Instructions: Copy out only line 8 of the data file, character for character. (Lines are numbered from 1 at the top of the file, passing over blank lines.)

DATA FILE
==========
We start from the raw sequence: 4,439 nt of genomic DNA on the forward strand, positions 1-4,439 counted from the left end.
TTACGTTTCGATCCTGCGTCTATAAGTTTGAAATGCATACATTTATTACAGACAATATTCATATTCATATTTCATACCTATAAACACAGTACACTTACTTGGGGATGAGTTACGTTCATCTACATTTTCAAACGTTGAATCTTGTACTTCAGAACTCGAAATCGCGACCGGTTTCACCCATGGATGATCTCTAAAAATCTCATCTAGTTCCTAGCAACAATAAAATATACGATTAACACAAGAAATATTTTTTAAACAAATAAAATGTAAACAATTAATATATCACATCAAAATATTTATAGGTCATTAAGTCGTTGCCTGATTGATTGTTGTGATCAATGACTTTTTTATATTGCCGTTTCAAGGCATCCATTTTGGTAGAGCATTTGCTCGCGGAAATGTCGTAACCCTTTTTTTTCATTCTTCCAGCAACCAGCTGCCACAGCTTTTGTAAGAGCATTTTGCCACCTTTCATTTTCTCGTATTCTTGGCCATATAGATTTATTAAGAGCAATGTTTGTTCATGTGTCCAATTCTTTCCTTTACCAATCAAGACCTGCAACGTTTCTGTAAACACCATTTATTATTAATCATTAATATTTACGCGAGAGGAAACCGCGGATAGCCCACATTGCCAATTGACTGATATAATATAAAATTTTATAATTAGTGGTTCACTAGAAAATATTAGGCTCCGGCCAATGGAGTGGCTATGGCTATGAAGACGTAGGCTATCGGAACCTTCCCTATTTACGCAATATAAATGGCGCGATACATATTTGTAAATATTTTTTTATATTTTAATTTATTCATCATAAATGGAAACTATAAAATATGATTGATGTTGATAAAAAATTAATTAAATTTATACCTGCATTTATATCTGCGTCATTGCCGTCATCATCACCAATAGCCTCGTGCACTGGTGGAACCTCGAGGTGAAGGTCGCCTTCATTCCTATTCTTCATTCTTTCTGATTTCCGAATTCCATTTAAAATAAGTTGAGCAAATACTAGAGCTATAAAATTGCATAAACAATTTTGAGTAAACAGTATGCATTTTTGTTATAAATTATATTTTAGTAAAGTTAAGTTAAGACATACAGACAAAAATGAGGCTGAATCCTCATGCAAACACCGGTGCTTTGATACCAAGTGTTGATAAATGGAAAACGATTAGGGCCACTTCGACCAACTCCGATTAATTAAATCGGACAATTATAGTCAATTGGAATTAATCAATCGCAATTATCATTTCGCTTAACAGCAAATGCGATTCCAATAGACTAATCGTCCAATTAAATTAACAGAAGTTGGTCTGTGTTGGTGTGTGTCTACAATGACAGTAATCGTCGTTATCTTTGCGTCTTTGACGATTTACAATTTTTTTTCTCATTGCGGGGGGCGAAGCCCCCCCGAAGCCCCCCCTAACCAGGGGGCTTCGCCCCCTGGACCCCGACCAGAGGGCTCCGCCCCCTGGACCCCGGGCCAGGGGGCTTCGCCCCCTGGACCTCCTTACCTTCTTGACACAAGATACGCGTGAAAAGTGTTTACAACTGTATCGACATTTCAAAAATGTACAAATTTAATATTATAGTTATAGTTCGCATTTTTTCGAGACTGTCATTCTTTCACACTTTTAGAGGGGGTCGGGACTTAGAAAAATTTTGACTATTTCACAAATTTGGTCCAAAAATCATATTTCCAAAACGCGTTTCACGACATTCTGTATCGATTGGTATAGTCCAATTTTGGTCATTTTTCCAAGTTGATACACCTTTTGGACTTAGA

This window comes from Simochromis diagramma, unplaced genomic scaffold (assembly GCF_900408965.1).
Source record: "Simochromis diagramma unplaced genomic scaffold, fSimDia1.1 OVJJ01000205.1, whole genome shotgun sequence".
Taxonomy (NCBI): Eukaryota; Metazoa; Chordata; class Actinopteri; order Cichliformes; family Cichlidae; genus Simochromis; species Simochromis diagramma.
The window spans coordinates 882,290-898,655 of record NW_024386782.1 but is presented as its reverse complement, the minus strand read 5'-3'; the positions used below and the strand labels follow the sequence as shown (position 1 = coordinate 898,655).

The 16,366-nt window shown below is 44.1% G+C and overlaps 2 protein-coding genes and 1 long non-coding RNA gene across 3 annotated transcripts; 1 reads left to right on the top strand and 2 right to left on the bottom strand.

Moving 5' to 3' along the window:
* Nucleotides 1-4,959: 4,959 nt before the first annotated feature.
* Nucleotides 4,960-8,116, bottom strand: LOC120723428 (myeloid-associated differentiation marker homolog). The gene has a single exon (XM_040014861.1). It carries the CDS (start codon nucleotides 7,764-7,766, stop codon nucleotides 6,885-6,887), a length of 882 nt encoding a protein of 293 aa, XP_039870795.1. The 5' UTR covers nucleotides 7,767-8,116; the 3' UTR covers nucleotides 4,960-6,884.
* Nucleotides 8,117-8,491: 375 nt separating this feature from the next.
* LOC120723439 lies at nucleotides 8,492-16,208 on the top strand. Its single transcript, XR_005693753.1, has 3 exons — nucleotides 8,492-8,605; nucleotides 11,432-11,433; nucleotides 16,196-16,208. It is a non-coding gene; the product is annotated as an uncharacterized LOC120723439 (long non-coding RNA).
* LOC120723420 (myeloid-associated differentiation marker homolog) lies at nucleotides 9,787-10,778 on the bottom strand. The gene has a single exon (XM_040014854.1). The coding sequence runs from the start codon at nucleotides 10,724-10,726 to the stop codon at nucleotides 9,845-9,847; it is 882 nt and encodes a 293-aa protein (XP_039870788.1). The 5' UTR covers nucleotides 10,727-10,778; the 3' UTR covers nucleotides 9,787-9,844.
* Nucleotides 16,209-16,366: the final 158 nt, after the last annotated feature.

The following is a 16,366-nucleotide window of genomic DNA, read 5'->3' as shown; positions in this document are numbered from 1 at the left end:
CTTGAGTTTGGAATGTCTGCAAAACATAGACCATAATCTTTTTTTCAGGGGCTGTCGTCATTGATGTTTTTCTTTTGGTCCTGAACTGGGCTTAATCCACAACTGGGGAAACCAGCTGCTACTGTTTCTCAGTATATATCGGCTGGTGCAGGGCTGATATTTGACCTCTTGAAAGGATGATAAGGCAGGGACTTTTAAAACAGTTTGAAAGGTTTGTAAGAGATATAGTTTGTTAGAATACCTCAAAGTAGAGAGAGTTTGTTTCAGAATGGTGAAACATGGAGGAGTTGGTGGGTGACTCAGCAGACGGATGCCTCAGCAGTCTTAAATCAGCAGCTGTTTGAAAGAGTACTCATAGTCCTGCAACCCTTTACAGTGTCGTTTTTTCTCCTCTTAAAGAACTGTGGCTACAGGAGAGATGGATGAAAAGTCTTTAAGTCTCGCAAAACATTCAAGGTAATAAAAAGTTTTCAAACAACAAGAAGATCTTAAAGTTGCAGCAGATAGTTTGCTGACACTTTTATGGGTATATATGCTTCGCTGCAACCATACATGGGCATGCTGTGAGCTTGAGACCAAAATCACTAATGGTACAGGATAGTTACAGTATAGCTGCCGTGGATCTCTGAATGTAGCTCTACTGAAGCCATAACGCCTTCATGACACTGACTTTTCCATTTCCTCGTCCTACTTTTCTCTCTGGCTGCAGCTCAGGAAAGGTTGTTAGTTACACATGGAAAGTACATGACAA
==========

Moving 5' to 3' along the window: